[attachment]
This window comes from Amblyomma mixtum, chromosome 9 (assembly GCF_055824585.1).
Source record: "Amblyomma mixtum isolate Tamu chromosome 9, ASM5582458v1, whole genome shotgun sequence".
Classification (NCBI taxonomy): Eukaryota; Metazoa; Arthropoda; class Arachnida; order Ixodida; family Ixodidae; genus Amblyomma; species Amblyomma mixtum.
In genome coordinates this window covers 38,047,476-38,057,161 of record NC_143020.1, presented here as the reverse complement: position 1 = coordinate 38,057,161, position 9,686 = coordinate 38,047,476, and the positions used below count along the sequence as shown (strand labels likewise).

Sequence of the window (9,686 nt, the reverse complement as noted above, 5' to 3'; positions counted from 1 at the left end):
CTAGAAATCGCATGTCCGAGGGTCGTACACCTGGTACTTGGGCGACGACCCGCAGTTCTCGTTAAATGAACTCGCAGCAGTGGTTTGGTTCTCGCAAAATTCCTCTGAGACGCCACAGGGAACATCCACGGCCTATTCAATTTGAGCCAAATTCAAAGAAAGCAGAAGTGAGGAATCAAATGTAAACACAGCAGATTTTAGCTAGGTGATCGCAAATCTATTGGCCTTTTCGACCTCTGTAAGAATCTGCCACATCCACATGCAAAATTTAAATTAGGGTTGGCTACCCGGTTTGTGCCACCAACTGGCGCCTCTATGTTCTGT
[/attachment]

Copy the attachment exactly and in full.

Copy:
This window comes from Amblyomma mixtum, chromosome 9 (assembly GCF_055824585.1).
Source record: "Amblyomma mixtum isolate Tamu chromosome 9, ASM5582458v1, whole genome shotgun sequence".
Classification (NCBI taxonomy): Eukaryota; Metazoa; Arthropoda; class Arachnida; order Ixodida; family Ixodidae; genus Amblyomma; species Amblyomma mixtum.
In genome coordinates this window covers 38,047,476-38,057,161 of record NC_143020.1, presented here as the reverse complement: position 1 = coordinate 38,057,161, position 9,686 = coordinate 38,047,476, and the positions used below count along the sequence as shown (strand labels likewise).

Sequence of the window (9,686 nt, the reverse complement as noted above, 5' to 3'; positions counted from 1 at the left end):
CTAGAAATCGCATGTCCGAGGGTCGTACACCTGGTACTTGGGCGACGACCCGCAGTTCTCGTTAAATGAACTCGCAGCAGTGGTTTGGTTCTCGCAAAATTCCTCTGAGACGCCACAGGGAACATCCACGGCCTATTCAATTTGAGCCAAATTCAAAGAAAGCAGAAGTGAGGAATCAAATGTAAACACAGCAGATTTTAGCTAGGTGATCGCAAATCTATTGGCCTTTTCGACCTCTGTAAGAATCTGCCACATCCACATGCAAAATTTAAATTAGGGTTGGCTACCCGGTTTGTGCCACCAACTGGCGCCTCTATGTTCTGT